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CD Feature/ Rod Cooper: "Friction"

img  Tobias

A lot of artists have recertly doted on the issue and it seems to be common consensus nowadays that there is a particular “Australian” sound, a special form of interaction between musicians and a recognisable kind of responding to a unique environment. It would be interesting to find out Rod Cooper’s thoughts on this matter.

His music, after all, can not be seperated from his personality, just as much as his compositions can not be seen independent of his instruments. Cooper is just as much a sculptor as a musician, he is both fascinated by metal and stainless steel and by the organic, animalistic roars of his creations. Even though he has turned into a widely respected focal point of the scene and an artist who perfectly matches the typical description of a truly leftfield musician, the questions remains whether someone who fits no drawer but his own can actually be subsumised under the banner of a much larger community.

“Friction” certainly has no outward connection to the work of Brendan Walls, who originally remarked upon the theory of a “uniquely Australian music”. Rod Cooper’s fascination for creating his own equipment goes back more than ten years and to a place called “Metal Mickey”, a workshop which he ran in Melbourne.

It was a combination of what surrounded him as well as the history of both his own country and more far-off influences which inspired the building of metal didgeridoos and variations on the design of the Kalimba. The welding shop was also the first location for experimenting with his instruments and for jamming with friends as an approach to find out the characteristics of his musical constructions.

These early years already contain the seed for his ensuing work: Finding out about an instrument by playing it until a dialogue establishes itself, working on it until it embodies a full tonal range from very deep notes to the highest registers, using improvisation as a starting point for compositions but never as an end in itself and seeing space as a part of the arrangement. Cooper himself has already talked extensively about these attributes and they make for a pretty accurate picture of his intentions. Still, I would like to add two further items to the list.

Firstly, the way in which he skilfully blurres the lines between chaos and structure. Without prior knowledge of the facts and with tracks following a spontaneous logic, one might be tempted to believe that large chunks of “Friction” were improvised on the spot. It is only in the moments which follow on the fruitfully flowering passages, in the reduced ambiance of the final section of the almost eighteen minute long “Stratum” for example, that one recognises the clearly defined contours, the absoluteness and almost completely non-coincidental nature of Cooper’s work: Tranquilly oscillating metal-tones combine into random patterns, before forming melodic motives, which focus the attention. “Mandrel”, meanwhile, carefully places objects of different decay times next to each other and plays with their overlapping echoes and fadings into silence.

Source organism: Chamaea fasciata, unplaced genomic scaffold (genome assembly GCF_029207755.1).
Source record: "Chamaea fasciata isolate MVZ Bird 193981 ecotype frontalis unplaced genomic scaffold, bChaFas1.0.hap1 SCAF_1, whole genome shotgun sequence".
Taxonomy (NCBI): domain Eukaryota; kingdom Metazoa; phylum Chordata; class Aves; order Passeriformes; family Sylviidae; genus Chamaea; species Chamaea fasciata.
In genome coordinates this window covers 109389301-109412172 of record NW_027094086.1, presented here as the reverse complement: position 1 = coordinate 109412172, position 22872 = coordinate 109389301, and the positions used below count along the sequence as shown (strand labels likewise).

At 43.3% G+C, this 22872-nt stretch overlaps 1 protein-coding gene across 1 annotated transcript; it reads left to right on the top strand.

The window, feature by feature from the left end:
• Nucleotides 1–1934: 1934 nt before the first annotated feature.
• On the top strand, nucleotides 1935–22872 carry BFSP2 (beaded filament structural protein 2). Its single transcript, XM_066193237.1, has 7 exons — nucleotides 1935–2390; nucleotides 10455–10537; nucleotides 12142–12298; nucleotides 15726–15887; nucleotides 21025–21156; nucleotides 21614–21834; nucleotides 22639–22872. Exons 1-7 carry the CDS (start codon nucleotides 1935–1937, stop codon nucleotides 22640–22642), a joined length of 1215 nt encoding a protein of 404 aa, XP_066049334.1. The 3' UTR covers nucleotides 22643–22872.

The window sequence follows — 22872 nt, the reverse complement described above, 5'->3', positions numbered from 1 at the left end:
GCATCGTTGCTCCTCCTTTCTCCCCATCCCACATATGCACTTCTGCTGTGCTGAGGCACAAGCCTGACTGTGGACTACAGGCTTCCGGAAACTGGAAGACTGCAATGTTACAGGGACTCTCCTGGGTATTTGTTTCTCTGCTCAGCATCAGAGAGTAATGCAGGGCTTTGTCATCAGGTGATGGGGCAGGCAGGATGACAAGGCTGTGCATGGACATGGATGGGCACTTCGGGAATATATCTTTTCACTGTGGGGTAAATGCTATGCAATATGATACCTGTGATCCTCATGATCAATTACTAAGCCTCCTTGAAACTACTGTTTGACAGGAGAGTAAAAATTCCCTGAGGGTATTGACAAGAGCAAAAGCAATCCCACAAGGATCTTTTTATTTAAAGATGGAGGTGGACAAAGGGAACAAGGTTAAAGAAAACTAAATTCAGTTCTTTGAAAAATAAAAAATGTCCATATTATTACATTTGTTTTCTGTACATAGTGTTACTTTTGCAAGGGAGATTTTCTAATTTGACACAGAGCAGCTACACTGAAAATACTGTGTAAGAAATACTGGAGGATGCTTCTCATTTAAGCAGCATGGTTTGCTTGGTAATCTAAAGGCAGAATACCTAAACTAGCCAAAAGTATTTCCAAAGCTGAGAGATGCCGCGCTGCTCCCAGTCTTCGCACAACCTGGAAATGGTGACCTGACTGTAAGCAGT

Secondly, Cooper enjoys dabbling in a sonic cosmos between the completely unknown and the familar. Again and again, I found myself confused about the exact origins of a particular sound: What appears to be a deep bass turns out to be a didgeridoo, what seems to be a bell may well be a steel rod and what evokes the sensation of en electric guitar must surely be... well, something different altogether.

Over its entire length, the album plays with the notion of what constitutes music and what doesn’t, long stretches of moulding cutter solos organising the pieces, while pitched milling sounds suddenly take on harmonic functions. Even though the creativity on display here is impressive, “Friction” is a dense affair, with recurring timbres uniting the tracks.

It may well be impossible for an outsider to judge upon the typical Australian nature of this record, simply because it already offers ample unconventional stimuli without any national context attached to it. What it does, however, do is raise curiosity for the environment in which such an inimitable style could develop. Possibly it is exactly the sharp contrasts within and between the different oeuvres of its protagonists, which binds this continent’s musicians together.

By Tobias Fischer

Homepage: Room40 Records

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